One article was in relation to Rhinanthus minor, also known as the Yellow Rattle plant. I’ve never come across the plant before, but I’ve ordered some seeds to try in the orchards.
Regular readers will know of my constant battle with the weeds. This together with the extremely poor, mineral deficient and alkaline soils and lack of rainfall all make for a challenging growing environment.
Reading about this plant, it seems as though it is worth trying it as a ground cover and weed preventative measure.
I have followed a “no dig” philosophy for the past three years and have tried mulshes and plastics to try and reduce the amount of weeds. It is taking time, but I have had some success with the strategy.
This year, because of the building work, I have neglected the weeding, apart that is from removing thistles when they have appeared. What I noticed was that there were a number of grasses, but some of the more invasive weeds have been absent.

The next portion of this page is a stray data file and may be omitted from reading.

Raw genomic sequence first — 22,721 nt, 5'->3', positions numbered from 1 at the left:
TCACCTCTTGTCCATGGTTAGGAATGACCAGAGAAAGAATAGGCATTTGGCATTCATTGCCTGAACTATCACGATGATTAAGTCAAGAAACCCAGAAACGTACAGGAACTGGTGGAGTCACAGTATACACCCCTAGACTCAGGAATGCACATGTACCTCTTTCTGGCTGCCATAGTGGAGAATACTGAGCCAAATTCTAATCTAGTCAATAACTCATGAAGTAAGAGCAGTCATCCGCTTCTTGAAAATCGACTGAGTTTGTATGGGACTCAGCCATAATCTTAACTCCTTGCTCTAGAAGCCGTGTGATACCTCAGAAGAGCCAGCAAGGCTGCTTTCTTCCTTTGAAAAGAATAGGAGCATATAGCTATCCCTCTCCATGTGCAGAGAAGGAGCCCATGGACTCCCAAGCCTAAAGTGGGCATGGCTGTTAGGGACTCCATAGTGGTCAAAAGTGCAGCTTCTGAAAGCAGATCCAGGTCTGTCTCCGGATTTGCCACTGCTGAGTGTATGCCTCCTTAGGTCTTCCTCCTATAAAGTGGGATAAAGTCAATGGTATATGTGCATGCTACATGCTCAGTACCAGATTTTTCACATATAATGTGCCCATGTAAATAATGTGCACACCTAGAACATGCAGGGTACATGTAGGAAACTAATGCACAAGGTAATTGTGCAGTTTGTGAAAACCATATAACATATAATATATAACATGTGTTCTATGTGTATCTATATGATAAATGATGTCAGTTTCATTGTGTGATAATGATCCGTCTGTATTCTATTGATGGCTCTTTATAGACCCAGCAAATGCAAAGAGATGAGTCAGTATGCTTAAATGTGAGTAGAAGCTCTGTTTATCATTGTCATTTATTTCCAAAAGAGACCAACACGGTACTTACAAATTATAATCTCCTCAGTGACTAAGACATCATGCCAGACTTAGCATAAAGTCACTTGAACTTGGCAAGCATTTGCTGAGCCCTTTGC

So just perhaps, ever so slowly, I am winning the weed battle.
The Yellow Rattle is defined by botanists as a hemiparasitic. You would probably recognise Mistletoe as an example of one such plant.
The Yellow Rattle has modified facultative surface roots, which invade nearby grasses and then feed off their roots, drawing water and nutrients from them. But it also photosynthesises too, so is not completely dependant on finding nearby hosts.
As I was reading, the second interesting fact is that it is acclimatised to dry ground (I have lots of that) and grows well in Machar landscapes.
Machar are alkaline soils, with high levels of Calcium Carbonate and very low in nutrients and trace elements. These soils do not hold nutrients well.
So apart from my Top Orchard, and the Fold Yard, where the animals were kept and their droppings have increased the fertility of the soils, all the rest tick every box in that list.
The old adage “Nothing ventured, nothing gained” comes to mind.